Milan Fire Dept. gets new lifesaving equipment
By Logan Watson
The “Golden Hour”.
It’s a term used by firefighters, first responders and other emergency personnel to describe the first hour after a traumatic injury. Getting the victim to a hospital or trauma center within that time period is crucial to their survival, and Milan Fire Chief Steven Dillard doesn’t want to waste those precious minutes in the field worrying about outdated equipment.
Firefighters with the MFD spent last Wednesday afternoon training with new, state-of-the-art, battery-powered extrication tools that will be replacing the hydraulic equipment that they have relied on in the past.
“It’s not every day that we get those calls, but when you need it, you really need it,” said Chief Dillard of the MFD’s extrication equipment. Commonly referred to as the “jaws of life”, these tools are essential when serious accidents occur. “We hope we don’t ever have to break them out, but the reality is, we do.”
Thankfully, according to Chief Dillard, serious calls like those are few and far between, but when those accidents do happen, he needs to know that his men have the proper equipment. Chief Dillard says his department generally gets fewer than 10 extrication calls per year, but has been called to assist other departments outside the city limits.
The MFD purchased an electric cutter, spreader and ram made by Hurst, with a price tag of more than $27,000.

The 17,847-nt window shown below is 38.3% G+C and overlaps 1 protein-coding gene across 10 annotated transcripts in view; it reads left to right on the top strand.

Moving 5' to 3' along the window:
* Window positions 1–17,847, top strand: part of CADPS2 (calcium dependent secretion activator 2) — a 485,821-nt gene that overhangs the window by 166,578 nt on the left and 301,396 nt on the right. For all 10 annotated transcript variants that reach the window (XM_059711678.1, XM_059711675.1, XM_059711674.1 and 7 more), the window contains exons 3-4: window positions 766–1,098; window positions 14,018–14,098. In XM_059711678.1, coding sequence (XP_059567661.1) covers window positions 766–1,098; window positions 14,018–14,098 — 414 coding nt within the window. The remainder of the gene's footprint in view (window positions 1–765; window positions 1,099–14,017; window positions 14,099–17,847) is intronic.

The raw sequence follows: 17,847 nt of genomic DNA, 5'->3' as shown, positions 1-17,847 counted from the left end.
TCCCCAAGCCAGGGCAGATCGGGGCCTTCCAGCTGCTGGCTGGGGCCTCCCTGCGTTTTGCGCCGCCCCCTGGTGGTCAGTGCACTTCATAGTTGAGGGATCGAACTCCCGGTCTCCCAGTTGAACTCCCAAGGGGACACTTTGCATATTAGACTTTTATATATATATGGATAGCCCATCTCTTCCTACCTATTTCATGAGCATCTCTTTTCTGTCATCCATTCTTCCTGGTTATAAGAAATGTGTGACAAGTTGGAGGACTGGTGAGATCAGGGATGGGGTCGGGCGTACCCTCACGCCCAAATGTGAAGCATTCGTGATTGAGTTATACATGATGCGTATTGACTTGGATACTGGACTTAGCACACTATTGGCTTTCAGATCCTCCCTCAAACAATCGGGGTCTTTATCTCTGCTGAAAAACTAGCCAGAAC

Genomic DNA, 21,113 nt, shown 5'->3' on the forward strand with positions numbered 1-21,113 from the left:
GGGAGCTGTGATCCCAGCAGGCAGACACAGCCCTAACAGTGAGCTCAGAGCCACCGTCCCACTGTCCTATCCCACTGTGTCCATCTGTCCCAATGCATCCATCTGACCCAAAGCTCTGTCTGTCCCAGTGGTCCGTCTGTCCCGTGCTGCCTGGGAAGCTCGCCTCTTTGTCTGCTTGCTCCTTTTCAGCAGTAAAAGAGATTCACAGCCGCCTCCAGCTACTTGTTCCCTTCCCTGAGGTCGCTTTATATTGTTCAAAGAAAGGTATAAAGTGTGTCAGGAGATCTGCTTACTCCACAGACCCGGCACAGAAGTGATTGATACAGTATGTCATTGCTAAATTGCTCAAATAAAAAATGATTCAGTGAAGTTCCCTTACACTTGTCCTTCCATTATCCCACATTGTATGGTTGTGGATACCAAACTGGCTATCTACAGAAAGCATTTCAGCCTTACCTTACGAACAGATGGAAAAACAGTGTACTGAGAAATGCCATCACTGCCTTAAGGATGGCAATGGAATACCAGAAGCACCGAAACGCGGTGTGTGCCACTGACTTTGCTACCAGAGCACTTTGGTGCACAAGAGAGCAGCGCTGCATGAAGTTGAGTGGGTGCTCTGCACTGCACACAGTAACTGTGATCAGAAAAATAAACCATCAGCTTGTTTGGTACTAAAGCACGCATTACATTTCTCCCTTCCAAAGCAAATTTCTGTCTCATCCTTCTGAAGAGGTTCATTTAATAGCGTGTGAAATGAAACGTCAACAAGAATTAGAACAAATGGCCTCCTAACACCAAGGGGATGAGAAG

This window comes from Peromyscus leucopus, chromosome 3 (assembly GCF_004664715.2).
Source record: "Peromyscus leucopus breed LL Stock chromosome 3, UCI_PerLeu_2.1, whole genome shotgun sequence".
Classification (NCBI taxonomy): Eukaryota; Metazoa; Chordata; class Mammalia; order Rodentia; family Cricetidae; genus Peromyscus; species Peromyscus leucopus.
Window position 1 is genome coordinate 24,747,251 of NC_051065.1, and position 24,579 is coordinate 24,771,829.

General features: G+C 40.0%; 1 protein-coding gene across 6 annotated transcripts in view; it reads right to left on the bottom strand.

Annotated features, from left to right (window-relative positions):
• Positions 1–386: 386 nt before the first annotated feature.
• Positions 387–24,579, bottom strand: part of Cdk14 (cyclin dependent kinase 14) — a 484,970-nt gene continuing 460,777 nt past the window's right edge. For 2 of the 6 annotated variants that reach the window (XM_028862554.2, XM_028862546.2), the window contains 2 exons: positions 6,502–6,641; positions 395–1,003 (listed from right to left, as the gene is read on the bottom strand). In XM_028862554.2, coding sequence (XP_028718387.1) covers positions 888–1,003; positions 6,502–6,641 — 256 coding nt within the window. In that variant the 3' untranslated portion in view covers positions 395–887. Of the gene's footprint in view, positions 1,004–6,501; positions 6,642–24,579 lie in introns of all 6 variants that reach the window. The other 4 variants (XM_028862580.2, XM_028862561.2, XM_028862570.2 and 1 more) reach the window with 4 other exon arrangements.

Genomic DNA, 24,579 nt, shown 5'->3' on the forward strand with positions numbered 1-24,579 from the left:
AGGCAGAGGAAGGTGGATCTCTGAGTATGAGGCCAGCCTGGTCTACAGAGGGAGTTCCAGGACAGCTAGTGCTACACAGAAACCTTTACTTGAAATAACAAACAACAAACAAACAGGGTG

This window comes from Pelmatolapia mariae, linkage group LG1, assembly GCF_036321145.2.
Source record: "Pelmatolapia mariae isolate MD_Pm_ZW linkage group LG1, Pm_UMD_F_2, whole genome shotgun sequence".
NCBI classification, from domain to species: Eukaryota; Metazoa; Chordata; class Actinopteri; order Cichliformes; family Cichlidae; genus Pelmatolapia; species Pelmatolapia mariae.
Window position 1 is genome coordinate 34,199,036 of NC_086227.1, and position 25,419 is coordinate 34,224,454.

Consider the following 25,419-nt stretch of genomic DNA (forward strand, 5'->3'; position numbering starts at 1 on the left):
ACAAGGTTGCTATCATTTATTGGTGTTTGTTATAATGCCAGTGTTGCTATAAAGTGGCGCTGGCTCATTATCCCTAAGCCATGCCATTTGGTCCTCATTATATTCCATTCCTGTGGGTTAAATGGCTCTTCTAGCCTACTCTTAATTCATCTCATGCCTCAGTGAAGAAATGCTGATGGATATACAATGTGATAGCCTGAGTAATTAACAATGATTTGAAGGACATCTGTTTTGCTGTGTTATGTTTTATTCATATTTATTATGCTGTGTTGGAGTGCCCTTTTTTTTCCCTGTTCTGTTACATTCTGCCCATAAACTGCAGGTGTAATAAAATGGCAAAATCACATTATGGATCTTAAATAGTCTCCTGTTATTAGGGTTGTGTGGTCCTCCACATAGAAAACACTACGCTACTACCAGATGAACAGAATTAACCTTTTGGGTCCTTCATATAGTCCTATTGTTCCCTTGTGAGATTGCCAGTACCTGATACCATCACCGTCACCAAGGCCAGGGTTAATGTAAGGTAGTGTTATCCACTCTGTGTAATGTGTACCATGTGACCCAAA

Chief Dillard also noted that the new tools have more spreading and cutting power, which is important when dealing with newer model vehicles. To meet requirements for safety and fuel efficiency, many vehicles began using a lightweight, ultra-high strength steel called boron. Boron can be found in most vehicles made after 2004. However, reenforcing those weak points on vehicles has made it harder for first responders to gain access to people injured in accidents. The MFD’s new cutter is capable of fracturing those boron components and the spreader can generate around 147,000 pounds of pressure.
Chief Dillard said that the electric tools also reduce the amount of noise at the scene of an accident. “Less noise equals better communication, which makes the scene safer for everyone.” The MFD will likely replace their remaining set of hydraulic tools in the future.
“These tools put us two steps above where we were,” Chief Dillard said. “Battery powered tools need less maintenance than the hydraulic ones, they don’t have hoses and we won’t have to maintain an engine just to pump the water. Our tools were 20 years old, and cars have changed a lot since then.”